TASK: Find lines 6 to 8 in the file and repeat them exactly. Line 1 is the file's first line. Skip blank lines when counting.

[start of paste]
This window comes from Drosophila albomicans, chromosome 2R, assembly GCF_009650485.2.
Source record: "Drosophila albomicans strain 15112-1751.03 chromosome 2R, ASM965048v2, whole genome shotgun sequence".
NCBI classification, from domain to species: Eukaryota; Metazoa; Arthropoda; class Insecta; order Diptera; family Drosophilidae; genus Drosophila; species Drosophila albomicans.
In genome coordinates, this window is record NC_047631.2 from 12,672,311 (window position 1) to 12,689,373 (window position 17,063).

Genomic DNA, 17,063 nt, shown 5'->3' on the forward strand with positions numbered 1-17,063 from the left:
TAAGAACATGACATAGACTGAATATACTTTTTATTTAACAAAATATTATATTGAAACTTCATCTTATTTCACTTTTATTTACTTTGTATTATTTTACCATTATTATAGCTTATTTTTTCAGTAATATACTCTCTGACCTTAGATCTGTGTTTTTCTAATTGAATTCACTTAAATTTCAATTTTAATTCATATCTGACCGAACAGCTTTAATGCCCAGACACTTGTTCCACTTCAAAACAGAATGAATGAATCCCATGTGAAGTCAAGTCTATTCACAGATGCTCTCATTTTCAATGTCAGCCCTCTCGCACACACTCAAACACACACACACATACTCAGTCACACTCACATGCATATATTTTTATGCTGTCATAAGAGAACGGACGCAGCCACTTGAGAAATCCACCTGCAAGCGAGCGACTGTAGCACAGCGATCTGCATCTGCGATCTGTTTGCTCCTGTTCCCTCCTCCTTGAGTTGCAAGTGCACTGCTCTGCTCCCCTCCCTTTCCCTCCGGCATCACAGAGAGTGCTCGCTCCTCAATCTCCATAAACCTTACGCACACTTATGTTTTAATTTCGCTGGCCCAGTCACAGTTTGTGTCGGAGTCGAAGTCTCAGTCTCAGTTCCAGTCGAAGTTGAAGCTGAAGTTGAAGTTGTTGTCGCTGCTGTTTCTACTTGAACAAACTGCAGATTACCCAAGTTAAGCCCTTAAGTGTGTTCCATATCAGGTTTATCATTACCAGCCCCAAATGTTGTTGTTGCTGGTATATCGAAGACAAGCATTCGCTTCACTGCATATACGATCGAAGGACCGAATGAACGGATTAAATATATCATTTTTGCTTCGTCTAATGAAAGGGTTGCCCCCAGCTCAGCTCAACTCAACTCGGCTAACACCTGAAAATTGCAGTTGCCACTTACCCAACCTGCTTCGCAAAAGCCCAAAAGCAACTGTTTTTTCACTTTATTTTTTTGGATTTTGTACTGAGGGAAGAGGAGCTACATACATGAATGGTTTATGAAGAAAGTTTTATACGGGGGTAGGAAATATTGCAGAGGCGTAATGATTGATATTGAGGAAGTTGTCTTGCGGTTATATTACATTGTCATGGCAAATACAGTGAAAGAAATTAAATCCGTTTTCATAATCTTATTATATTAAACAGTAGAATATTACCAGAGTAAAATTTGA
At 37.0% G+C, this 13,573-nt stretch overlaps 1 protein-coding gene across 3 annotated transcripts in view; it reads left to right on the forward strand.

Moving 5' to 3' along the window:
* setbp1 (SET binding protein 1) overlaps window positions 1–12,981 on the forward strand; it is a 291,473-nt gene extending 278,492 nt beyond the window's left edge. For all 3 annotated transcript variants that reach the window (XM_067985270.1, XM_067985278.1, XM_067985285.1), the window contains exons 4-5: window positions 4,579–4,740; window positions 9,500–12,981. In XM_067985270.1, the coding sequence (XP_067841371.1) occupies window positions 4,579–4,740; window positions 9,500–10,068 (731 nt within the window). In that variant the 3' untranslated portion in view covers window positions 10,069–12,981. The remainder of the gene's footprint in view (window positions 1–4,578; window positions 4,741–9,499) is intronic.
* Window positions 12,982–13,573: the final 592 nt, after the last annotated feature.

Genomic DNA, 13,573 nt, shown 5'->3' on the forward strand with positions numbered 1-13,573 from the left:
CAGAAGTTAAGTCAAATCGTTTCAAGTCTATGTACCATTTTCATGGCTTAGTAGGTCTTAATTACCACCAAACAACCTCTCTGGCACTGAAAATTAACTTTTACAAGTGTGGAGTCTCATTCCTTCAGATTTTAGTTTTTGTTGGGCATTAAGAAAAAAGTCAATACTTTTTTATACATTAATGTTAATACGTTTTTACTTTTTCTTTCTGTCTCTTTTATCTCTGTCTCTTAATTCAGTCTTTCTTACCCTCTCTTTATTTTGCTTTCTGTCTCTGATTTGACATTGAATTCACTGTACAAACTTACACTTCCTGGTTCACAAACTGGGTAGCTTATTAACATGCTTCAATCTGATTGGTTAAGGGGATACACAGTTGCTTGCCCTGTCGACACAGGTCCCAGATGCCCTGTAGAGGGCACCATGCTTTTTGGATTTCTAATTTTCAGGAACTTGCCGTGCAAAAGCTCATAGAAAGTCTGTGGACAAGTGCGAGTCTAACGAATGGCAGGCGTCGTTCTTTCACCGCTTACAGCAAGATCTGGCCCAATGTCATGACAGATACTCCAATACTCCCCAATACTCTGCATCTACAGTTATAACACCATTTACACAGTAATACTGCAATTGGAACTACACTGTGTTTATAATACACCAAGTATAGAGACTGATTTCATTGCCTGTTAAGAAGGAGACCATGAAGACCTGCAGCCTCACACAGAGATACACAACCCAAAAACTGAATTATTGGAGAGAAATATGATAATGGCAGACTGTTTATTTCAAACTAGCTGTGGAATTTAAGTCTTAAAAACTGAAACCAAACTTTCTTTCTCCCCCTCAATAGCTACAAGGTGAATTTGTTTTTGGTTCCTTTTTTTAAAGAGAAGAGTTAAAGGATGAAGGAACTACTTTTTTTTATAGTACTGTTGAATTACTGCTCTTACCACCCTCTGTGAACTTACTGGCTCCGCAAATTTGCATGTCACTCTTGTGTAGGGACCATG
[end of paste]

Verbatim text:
TAAGAACATGACATAGACTGAATATACTTTTTATTTAACAAAATATTATATTGAAACTTCATCTTATTTCACTTTTATTTACTTTGTATTATTTTACCATTATTATAGCTTATTTTTTCAGTAATATACTCTCTGACCTTAGATCTGTGTTTTTCTAATTGAATTCACTTAAATTTCAATTTTAATTCATATCTGACCGAACAGCTTTAATGCCCAGACACTTGTTCCACTTCAAAACAGAATGAATGAATCCCATGTGAAGTCAAGTCTATTCACAGATGCTCTCATTTTCAATGTCAGCCCTCTCGCACACACTCAAACACACACACACATACTCAGTCACACTCACATGCATATATTTTTATGCTGTCATAAGAGAACGGACGCAGCCACTTGAGAAATCCACCTGCAAGCGAGCGACTGTAGCACAGCGATCTGCATCTGCGATCTGTTTGCTCCTGTTCCCTCCTCCTTGAGTTGCAAGTGCACTGCTCTGCTCCCCTCCCTTTCCCTCCGGCATCACAGAGAGTGCTCGCTCCTCAATCTCCATAAACCTTACGCACACTTATGTTTTAATTTCGCTGGCCCAGTCACAGTTTGTGTCGGAGTCGAAGTCTCAGTCTCAGTTCCAGTCGAAGTTGAAGCTGAAGTTGAAGTTGTTGTCGCTGCTGTTTCTACTTGAACAAACTGCAGATTACCCAAGTTAAGCCCTTAAGTGTGTTCCATATCAGGTTTATCATTACCAGCCCCAAATGTTGTTGTTGCTGGTATATCGAAGACAAGCATTCGCTTCACTGCATATACGATCGAAGGACCGAATGAACGGATTAAATATATCATTTTTGCTTCGTCTAATGAAAGGGTTGCCCCCAGCTCAGCTCAACTCAACTCGGCTAACACCTGAAAATTGCAGTTGCCACTTACCCAACCTGCTTCGCAAAAGCCCAAAAGCAACTGTTTTTTCACTTTATTTTTTTGGATTTTGTACTGAGGGAAGAGGAGCTACATACATGAATGGTTTATGAAGAAAGTTTTATACGGGGGTAGGAAATATTGCAGAGGCGTAATGATTGATATTGAGGAAGTTGTCTTGCGGTTATATTACATTGTCATGGCAAATACAGTGAAAGAAATTAAATCCGTTTTCATAATCTTATTATATTAAACAGTAGAATATTACCAGAGTAAAATTTGA
At 37.0% G+C, this 13,573-nt stretch overlaps 1 protein-coding gene across 3 annotated transcripts in view; it reads left to right on the forward strand.

Moving 5' to 3' along the window: